5. Cindy, your post is extremely important, not only for writers, but also for anyone who seeks to know God and His purpose for one's life. Many years ago, I wrote my Mission Statement for my writing after reading an outstanding book by Laurie Beth Jones called THE PATH: CREATING YOUR MISSION STATEMENT FOR WORK AND FOR LIFE. Laurie is a Christian, and her book was of outstanding help to me in creating my own mission statement. I now keep my mission statement as the display on my computer screen where I can continually be reminded of God's purpose for my writing. As a Certified Life Coach, I have used Laurie Beth Jones's book as a tool in helping my clients create their own mission statements. A mission statement is like a compass. It reminds us of where we are going and keeps us on course in getting there. Thank you for your most relevant post. Blessings to you!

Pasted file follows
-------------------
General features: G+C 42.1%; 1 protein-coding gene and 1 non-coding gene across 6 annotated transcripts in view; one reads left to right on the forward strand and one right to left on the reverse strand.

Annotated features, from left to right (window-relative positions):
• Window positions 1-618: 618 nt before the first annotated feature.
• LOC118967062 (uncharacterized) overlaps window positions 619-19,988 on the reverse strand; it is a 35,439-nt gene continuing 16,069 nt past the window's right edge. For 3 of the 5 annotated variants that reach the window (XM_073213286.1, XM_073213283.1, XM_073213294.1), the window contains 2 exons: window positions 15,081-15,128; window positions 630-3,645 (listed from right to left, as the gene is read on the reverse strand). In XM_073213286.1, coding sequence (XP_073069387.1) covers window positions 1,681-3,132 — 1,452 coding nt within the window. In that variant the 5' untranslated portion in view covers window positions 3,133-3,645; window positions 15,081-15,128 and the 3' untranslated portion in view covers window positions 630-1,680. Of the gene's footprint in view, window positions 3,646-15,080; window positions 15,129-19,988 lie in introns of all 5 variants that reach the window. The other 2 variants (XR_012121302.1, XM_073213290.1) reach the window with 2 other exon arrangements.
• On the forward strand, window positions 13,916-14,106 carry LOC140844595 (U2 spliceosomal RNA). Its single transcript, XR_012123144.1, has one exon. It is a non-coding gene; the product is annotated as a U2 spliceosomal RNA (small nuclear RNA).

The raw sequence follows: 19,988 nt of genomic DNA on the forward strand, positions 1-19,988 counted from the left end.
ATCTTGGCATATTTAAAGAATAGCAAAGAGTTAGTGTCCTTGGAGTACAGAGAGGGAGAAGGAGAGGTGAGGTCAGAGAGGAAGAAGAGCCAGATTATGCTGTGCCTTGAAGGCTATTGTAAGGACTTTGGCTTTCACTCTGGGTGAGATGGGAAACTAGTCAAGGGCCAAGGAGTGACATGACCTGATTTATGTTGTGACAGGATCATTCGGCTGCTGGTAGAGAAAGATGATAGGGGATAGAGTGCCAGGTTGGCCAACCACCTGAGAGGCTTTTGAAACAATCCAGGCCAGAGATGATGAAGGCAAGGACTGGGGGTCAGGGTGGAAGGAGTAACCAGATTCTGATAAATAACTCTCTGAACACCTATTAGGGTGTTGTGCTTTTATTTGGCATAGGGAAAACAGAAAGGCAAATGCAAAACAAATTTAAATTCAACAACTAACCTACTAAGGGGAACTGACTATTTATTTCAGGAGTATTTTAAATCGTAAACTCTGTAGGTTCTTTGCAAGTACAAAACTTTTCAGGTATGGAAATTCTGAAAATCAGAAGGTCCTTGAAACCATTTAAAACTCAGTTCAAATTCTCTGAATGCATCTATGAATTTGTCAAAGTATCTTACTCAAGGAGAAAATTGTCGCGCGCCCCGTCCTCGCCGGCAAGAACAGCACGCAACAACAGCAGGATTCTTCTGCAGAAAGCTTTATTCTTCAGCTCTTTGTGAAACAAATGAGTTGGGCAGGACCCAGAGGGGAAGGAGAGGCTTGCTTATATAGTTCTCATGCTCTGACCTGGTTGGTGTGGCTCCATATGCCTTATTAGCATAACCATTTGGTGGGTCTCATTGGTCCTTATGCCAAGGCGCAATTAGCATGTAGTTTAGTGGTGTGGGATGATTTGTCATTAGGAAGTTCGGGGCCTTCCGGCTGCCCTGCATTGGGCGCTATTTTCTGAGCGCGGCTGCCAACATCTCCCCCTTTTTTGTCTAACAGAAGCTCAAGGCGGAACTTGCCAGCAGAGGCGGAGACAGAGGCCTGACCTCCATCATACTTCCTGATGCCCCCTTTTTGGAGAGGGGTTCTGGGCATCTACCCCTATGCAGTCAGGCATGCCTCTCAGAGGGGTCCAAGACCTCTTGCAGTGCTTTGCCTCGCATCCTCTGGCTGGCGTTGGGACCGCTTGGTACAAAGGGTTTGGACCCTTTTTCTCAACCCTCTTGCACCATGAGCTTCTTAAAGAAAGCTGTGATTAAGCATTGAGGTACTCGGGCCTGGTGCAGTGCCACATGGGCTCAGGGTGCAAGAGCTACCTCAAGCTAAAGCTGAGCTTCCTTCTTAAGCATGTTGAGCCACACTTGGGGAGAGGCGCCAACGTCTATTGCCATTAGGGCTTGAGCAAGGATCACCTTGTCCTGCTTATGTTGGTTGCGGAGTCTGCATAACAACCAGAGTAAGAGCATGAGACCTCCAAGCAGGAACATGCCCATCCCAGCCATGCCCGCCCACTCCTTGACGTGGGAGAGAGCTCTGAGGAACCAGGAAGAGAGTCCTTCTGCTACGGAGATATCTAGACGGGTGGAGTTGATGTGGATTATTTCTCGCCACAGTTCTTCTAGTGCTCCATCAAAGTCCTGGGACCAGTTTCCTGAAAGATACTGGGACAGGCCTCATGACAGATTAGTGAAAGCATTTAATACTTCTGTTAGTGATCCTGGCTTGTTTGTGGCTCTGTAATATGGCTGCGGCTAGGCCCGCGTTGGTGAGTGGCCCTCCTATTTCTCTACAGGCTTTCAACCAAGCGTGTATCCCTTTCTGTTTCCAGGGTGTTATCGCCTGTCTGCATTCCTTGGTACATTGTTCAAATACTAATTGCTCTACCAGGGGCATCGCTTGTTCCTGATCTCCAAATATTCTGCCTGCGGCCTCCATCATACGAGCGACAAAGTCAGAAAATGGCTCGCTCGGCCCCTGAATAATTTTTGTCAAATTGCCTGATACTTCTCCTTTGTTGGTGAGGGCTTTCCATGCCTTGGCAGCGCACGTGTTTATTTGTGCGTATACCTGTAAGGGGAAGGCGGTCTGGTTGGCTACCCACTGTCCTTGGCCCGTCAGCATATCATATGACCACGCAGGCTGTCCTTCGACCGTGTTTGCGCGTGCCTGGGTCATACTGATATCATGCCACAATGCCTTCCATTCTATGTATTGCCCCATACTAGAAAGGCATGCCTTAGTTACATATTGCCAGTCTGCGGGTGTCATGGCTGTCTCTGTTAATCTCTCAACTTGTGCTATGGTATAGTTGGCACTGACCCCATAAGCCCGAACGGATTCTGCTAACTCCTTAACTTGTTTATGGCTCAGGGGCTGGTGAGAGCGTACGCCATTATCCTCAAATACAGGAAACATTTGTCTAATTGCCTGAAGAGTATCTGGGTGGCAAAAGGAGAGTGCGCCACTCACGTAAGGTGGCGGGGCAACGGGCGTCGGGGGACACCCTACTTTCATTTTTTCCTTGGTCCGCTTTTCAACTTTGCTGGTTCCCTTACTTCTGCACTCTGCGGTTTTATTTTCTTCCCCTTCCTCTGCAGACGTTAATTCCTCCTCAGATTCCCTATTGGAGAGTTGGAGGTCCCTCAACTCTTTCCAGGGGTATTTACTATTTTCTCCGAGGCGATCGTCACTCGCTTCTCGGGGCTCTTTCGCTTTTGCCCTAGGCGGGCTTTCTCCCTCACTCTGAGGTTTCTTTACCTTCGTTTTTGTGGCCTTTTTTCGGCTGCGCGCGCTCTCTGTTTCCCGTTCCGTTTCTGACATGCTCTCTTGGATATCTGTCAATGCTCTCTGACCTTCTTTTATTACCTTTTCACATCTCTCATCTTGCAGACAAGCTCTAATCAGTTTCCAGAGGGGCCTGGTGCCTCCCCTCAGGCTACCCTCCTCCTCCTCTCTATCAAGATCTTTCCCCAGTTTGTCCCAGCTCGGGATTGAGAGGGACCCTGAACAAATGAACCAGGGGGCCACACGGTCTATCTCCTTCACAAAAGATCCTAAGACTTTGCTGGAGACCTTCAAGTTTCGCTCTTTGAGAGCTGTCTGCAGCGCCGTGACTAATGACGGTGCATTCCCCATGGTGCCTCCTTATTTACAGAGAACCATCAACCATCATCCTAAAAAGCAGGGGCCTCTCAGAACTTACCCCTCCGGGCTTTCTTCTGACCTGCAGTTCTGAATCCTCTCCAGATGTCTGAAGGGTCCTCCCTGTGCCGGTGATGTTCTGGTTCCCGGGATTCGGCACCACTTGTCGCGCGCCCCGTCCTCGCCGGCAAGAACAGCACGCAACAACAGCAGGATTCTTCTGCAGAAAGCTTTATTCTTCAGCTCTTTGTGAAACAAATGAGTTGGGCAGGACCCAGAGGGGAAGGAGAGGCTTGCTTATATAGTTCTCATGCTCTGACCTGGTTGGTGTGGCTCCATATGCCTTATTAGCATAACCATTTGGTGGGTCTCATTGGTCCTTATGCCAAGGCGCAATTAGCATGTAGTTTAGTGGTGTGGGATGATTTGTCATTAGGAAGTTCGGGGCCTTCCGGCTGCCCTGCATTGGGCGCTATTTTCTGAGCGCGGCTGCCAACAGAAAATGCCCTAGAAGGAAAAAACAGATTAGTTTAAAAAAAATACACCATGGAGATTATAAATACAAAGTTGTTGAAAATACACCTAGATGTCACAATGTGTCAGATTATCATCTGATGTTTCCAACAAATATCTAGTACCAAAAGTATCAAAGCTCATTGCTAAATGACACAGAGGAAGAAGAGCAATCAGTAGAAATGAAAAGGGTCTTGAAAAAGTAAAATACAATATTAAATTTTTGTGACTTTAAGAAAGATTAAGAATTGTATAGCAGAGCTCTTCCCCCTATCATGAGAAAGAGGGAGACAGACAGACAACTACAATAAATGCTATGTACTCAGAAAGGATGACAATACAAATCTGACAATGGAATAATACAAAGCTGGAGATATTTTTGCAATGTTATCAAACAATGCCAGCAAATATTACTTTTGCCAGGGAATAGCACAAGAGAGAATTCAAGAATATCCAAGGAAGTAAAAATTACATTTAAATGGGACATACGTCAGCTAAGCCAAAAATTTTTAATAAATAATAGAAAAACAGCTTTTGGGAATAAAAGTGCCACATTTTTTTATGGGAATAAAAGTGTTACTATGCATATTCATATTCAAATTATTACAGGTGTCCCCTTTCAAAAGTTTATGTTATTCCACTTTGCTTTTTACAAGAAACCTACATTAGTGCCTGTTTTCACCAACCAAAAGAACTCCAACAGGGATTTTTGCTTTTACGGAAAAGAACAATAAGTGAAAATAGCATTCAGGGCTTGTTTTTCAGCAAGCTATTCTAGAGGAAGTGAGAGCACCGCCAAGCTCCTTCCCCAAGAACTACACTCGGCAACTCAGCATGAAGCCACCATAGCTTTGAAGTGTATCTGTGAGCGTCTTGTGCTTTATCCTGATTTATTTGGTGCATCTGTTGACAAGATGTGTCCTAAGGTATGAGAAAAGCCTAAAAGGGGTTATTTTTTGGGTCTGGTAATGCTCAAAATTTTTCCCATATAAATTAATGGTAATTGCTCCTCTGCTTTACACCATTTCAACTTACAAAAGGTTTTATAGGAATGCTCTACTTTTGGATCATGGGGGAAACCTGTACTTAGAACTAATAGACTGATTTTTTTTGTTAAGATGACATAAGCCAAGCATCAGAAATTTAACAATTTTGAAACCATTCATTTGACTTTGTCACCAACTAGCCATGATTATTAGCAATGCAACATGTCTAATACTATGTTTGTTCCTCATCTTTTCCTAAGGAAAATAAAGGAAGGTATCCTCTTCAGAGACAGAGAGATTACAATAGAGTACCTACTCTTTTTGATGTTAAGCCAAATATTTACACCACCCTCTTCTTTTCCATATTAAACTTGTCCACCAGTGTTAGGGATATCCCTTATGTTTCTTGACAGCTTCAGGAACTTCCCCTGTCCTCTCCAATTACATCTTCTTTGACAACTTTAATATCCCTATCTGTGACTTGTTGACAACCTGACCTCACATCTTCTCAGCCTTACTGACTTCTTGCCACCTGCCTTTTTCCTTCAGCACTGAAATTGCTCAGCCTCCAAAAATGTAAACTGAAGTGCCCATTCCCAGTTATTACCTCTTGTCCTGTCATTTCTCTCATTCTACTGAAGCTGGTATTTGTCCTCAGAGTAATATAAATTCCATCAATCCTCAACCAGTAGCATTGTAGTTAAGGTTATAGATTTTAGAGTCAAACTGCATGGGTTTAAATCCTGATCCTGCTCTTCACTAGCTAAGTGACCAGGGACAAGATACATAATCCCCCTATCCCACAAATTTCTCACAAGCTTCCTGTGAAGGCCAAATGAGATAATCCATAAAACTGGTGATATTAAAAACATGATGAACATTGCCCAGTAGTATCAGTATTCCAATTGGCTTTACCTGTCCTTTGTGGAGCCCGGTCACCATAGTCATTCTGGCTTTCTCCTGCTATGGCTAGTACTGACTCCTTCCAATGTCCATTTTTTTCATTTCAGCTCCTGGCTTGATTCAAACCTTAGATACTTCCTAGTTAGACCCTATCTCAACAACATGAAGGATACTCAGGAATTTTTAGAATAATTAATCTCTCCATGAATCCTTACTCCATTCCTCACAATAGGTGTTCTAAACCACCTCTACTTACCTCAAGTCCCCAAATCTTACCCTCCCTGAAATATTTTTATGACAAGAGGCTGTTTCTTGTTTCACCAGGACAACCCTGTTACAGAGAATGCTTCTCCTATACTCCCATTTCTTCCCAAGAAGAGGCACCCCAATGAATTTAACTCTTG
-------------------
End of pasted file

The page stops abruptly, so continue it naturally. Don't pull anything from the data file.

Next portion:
MaryAnn Diorio, PhD, DMin, MFA
    Author, Teacher, & Life Coach

  6. Cindy, your posts are always meaty, meaningful, and motivating. Today's message is a difference maker for those of us who will take on the challenge.

    Like MaryAnn Diorio, I've used Laurie Beth Jones' book called THE PATH in guiding me to write mission (purpose) statements for all kinds of projects for years. There are 10 pages that has a simple guide system that works and makes writing a mission statement a breeze. After learning this process, it is easy to go deeper into creating a mission statement that is a guideline to stay on task.